Tyrosine phosphorylation of cortactin by the FAK-Src complex at focal adhesions regulates cell motility
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BMC Cell Biology 2011, 12:49 doi:10.1186/1471-2121-12-49Published: 13 November 2011
Cell migration plays an important role in many physiological and pathological processes, including immune cell chemotaxis and cancer metastasis. It is a coordinated process that involves dynamic changes in the actin cytoskeleton and its interplay with focal adhesions. At the leading edge of a migrating cell, it is the re-arrangement of actin and its attachment to focal adhesions that generates the driving force necessary for movement. However, the mechanisms involved in the attachment of actin filaments to focal adhesions are still not fully understood.
Signaling by the FAK-Src complex plays a crucial role in regulating the formation of protein complexes at focal adhesions to which the actin filaments are attached. Cortactin, an F-actin associated protein and a substrate of Src kinase, was found to interact with FAK through its SH3 domain and the C-terminal proline-rich regions of FAK. We found that the autophosphorylation of Tyr397 in FAK, which is necessary for FAK activation, was not required for the interaction with cortactin, but was essential for the tyrosine phosphorylation of the associated cortactin. At focal adhesions, cortactin was phosphorylated at tyrosine residues known to be phosphorylated by Src. The tyrosine phosphorylation of cortactin and its ability to associate with the actin cytoskeleton were required in tandem for the regulation of cell motility. Cell motility could be inhibited by truncating the N-terminal F-actin binding domains of cortactin or by blocking tyrosine phosphorylation (Y421/466/475/482F mutation). In addition, the mutant cortactin phosphorylation mimic (Y421/466/475/482E) had a reduced ability to interact with FAK and promoted cell motility. The promotion of cell motility by the cortactin phosphorylation mimic could also be inhibited by truncating its N-terminal F-actin binding domains.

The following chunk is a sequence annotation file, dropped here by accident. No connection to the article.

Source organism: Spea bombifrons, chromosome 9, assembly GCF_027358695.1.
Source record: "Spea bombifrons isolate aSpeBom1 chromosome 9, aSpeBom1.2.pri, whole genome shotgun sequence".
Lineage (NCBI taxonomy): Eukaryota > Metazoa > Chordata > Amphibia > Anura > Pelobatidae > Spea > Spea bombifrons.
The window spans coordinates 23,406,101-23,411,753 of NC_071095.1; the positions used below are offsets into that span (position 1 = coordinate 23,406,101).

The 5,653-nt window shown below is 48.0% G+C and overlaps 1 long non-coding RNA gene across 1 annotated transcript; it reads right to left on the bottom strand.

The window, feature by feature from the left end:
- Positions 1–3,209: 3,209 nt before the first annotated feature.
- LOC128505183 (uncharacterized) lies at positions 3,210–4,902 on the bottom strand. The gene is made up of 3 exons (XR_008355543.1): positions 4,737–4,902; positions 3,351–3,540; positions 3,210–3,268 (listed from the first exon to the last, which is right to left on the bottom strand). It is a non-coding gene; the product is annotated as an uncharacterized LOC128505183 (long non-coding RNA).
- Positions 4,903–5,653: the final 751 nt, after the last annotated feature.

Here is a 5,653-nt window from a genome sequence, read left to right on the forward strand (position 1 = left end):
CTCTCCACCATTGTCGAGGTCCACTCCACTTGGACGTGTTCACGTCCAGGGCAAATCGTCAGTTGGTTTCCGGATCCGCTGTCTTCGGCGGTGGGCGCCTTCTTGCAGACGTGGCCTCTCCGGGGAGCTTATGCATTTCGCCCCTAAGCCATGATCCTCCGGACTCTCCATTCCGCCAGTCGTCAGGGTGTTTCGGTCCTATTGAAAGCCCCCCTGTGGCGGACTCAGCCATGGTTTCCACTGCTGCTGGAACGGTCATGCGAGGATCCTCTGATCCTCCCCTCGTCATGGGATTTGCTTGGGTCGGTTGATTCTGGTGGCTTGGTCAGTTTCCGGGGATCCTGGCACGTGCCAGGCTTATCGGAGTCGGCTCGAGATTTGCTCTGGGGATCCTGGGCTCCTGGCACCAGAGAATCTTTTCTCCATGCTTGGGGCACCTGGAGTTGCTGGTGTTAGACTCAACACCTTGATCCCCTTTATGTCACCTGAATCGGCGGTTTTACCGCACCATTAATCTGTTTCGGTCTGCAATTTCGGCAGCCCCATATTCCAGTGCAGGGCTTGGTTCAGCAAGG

Our results suggest that cortactin acts as a bridging molecule between actin filaments and focal adhesions. The cortactin N-terminus associates with F-actin, while its C-terminus interacts with focal adhesions. The tyrosine phosphorylation of cortactin by the FAK-Src complex modulates its interaction with FAK and increases its turnover at focal adhesions to promote cell motility.